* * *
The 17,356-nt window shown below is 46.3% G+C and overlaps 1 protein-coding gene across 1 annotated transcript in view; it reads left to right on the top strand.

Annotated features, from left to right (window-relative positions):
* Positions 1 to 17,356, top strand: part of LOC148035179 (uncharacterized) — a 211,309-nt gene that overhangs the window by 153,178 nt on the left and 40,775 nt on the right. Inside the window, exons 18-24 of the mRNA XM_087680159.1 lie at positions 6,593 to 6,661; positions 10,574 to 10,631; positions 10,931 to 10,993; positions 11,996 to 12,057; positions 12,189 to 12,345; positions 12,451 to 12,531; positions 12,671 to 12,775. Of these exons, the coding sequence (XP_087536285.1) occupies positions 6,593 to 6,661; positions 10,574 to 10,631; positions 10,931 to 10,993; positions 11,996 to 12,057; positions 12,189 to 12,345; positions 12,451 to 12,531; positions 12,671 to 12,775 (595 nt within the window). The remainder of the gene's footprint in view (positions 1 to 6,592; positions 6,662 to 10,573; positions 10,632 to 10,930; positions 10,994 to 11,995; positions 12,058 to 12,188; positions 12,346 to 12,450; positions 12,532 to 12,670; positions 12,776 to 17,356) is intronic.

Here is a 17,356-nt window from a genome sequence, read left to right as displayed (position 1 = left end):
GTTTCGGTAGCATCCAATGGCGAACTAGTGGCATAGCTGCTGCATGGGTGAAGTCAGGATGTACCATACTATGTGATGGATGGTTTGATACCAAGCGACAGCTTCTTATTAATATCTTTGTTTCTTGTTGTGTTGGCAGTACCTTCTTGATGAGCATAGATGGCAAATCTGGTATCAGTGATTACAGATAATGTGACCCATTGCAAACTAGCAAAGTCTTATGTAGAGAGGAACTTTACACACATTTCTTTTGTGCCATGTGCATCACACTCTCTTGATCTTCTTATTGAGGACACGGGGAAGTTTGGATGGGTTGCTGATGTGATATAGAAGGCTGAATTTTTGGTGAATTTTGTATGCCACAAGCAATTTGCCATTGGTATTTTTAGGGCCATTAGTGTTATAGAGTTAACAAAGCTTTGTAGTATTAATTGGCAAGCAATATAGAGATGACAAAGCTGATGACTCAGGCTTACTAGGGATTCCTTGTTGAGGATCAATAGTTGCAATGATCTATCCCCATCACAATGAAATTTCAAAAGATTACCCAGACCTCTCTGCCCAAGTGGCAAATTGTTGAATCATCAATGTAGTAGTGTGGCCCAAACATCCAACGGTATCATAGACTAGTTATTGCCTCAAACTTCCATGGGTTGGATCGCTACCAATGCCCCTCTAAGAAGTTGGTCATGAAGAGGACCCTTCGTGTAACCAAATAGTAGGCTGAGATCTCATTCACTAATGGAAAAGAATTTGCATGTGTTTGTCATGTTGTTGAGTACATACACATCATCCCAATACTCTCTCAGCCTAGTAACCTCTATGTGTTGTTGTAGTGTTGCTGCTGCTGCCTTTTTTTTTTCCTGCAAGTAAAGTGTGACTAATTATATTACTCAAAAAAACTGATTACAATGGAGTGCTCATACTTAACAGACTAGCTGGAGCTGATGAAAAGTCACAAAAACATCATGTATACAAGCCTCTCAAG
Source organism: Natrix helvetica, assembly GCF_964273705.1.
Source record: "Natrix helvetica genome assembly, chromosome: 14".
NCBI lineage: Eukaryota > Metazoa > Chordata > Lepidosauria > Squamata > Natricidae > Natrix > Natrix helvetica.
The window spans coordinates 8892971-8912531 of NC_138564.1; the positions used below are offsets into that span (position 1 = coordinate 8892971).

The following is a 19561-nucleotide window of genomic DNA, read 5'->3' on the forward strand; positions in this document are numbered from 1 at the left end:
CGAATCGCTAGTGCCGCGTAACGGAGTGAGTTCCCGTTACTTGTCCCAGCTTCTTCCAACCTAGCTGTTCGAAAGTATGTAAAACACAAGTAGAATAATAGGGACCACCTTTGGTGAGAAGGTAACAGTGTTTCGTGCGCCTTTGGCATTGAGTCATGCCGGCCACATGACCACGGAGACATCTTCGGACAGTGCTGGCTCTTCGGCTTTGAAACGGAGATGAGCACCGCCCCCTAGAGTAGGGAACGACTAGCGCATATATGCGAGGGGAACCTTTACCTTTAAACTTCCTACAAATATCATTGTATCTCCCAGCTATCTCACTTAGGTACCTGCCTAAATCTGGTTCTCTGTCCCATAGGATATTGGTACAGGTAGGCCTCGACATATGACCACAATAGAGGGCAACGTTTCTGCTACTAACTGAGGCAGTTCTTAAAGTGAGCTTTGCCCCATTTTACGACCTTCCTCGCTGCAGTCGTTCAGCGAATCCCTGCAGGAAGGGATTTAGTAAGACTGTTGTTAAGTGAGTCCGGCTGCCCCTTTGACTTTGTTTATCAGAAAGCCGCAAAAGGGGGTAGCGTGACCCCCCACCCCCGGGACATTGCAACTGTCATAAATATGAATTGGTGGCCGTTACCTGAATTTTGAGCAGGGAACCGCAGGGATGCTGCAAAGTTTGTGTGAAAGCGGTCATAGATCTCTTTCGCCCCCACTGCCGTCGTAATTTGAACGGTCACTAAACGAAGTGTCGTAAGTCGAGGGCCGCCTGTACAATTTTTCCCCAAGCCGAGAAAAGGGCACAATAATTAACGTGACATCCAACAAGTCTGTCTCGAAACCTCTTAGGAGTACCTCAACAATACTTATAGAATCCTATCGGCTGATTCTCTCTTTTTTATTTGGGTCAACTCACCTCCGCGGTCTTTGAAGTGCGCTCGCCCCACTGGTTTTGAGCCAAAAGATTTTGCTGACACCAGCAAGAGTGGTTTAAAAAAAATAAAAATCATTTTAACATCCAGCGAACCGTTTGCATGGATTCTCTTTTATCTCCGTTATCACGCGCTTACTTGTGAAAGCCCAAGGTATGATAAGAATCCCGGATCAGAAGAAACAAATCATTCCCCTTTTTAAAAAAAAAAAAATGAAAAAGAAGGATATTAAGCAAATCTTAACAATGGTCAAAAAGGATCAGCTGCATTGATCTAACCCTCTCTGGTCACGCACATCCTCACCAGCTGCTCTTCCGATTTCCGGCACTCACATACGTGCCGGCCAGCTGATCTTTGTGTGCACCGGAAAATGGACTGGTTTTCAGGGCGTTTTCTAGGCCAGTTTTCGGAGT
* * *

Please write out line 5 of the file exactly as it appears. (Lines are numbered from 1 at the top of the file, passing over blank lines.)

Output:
GTTTCGGTAGCATCCAATGGCGAACTAGTGGCATAGCTGCTGCATGGGTGAAGTCAGGATGTACCATACTATGTGATGGATGGTTTGATACCAAGCGACAGCTTCTTATTAATATCTTTGTTTCTTGTTGTGTTGGCAGTACCTTCTTGATGAGCATAGATGGCAAATCTGGTATCAGTGATTACAGATAATGTGACCCATTGCAAACTAGCAAAGTCTTATGTAGAGAGGAACTTTACACACATTTCTTTTGTGCCATGTGCATCACACTCTCTTGATCTTCTTATTGAGGACACGGGGAAGTTTGGATGGGTTGCTGATGTGATATAGAAGGCTGAATTTTTGGTGAATTTTGTATGCCACAAGCAATTTGCCATTGGTATTTTTAGGGCCATTAGTGTTATAGAGTTAACAAAGCTTTGTAGTATTAATTGGCAAGCAATATAGAGATGACAAAGCTGATGACTCAGGCTTACTAGGGATTCCTTGTTGAGGATCAATAGTTGCAATGATCTATCCCCATCACAATGAAATTTCAAAAGATTACCCAGACCTCTCTGCCCAAGTGGCAAATTGTTGAATCATCAATGTAGTAGTGTGGCCCAAACATCCAACGGTATCATAGACTAGTTATTGCCTCAAACTTCCATGGGTTGGATCGCTACCAATGCCCCTCTAAGAAGTTGGTCATGAAGAGGACCCTTCGTGTAACCAAATAGTAGGCTGAGATCTCATTCACTAATGGAAAAGAATTTGCATGTGTTTGTCATGTTGTTGAGTACATACACATCATCCCAATACTCTCTCAGCCTAGTAACCTCTATGTGTTGTTGTAGTGTTGCTGCTGCTGCCTTTTTTTTTTCCTGCAAGTAAAGTGTGACTAATTATATTACTCAAAAAAACTGATTACAATGGAGTGCTCATACTTAACAGACTAGCTGGAGCTGATGAAAAGTCACAAAAACATCATGTATACAAGCCTCTCAAG